Children’s Home Staff Hit Back At Report Claims
Staff at two under-threat Swansea children’s homes have hit out at council bosses. In a statement from the Unison and GMB unions, staff at Ty Gwaun and Ty Cwm children’s homes say they have been left stunned by comments from Swansea Council, following an inspection report by the Care and Social Services Inspectorate Wales.
The report has not been made public, though Unison says staff were informed by a senior manager that the homes might close.
The union sent letters to all councillors to protest against the proposal.
The report raised health and safety concerns, as well as an alleged lack of a homely atmosphere at the two Cockett homes, Ty Gwn and Ty Gwaun.
But staff at both homes say that in previous reports the homeliness was praised, as was the rapport between staff and the eight children living in the two facilities.
They also say that a busy road running near the homes does not pose a danger to the children.
“The homes are actually based on a campus with a 5mph restriction and speed bumps.
“There is a busy road at the access to the campus, which has houses built along the entire road, and there is also a school located closer to this main road than the children’s homes.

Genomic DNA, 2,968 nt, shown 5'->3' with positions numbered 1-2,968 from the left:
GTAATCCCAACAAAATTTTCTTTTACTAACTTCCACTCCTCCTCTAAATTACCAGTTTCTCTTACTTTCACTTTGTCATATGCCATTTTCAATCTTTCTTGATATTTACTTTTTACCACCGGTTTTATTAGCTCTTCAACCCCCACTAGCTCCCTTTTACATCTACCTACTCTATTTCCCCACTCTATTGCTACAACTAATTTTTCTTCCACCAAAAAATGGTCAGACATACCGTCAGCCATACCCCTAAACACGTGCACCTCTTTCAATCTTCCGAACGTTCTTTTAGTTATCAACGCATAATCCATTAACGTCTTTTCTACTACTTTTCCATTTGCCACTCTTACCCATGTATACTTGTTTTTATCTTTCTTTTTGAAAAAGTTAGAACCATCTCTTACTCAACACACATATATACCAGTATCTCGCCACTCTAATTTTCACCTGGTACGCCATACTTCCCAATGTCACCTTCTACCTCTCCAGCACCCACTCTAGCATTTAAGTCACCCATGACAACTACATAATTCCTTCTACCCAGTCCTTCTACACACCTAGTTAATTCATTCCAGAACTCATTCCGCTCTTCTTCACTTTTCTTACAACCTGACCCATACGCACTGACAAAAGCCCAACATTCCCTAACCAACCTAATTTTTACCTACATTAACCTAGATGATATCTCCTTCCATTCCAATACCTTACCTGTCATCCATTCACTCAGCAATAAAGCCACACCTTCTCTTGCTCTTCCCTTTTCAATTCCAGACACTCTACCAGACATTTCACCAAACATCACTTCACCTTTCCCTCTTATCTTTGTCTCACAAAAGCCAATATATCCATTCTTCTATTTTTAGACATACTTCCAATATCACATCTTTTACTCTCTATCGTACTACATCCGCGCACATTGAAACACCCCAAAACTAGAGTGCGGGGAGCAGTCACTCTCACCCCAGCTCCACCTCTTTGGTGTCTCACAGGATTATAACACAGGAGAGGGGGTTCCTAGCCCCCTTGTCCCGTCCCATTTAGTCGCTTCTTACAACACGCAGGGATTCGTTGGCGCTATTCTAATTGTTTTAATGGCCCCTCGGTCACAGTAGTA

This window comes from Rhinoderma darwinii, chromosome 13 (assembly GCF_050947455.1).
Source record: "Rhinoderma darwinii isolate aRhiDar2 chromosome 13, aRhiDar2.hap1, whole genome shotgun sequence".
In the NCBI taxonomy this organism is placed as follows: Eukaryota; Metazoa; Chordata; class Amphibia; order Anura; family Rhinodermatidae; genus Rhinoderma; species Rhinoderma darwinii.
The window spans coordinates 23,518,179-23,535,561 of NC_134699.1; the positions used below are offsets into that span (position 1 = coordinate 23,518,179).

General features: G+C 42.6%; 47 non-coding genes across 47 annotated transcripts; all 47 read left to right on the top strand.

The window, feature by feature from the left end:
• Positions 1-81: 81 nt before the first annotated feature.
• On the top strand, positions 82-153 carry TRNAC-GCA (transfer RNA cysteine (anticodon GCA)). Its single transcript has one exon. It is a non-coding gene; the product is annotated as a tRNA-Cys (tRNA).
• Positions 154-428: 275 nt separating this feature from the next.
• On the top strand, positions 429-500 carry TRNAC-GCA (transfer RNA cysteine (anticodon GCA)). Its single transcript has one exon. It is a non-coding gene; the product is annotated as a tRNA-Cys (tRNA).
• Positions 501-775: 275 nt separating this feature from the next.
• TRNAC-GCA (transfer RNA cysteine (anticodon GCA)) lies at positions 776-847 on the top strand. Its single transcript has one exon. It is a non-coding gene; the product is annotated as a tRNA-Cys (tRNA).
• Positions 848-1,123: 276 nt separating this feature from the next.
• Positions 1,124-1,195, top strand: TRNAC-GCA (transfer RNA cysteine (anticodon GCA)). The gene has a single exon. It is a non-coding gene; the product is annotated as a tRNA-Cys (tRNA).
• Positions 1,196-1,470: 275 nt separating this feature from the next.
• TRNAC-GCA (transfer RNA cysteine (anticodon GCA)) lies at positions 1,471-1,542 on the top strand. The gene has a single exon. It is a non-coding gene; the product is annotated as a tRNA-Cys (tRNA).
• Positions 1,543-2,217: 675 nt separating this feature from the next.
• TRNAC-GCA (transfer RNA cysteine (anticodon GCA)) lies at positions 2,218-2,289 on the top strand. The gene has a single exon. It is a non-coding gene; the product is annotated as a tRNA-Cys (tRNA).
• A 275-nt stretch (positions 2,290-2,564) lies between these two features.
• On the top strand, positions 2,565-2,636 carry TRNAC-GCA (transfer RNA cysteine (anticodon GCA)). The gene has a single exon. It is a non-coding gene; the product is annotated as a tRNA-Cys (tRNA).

“No member of staff can ever recall an accident involving any young person on this road.”
The unions say the most recent report does not accurately reflect the quality and care that staff give at both homes.
“We are very committed to our service and supporting children and do not want the homes to close,” the statement concluded.
It is thought that the report will be reviewed on Thursday, at a meeting in County Hall.
In a statement, a spokesman for Swansea Council said: “The council last year opened the purpose-built Nant y Felin children’s home in Blaenymaes, offering state-of-the-art accommodation and facilities for up to eight young people.
“In contrast, Ty Gwaun and Ty Cwm are former bungalows which were converted into homes for children in 1996.
“As a result, there are accommodation issues including small bedrooms, and shared bathroom and toilet facilities.
“Inspectors have said the units are not homely or welcoming.”
She added that no decision had yet been taken on the future of the homes.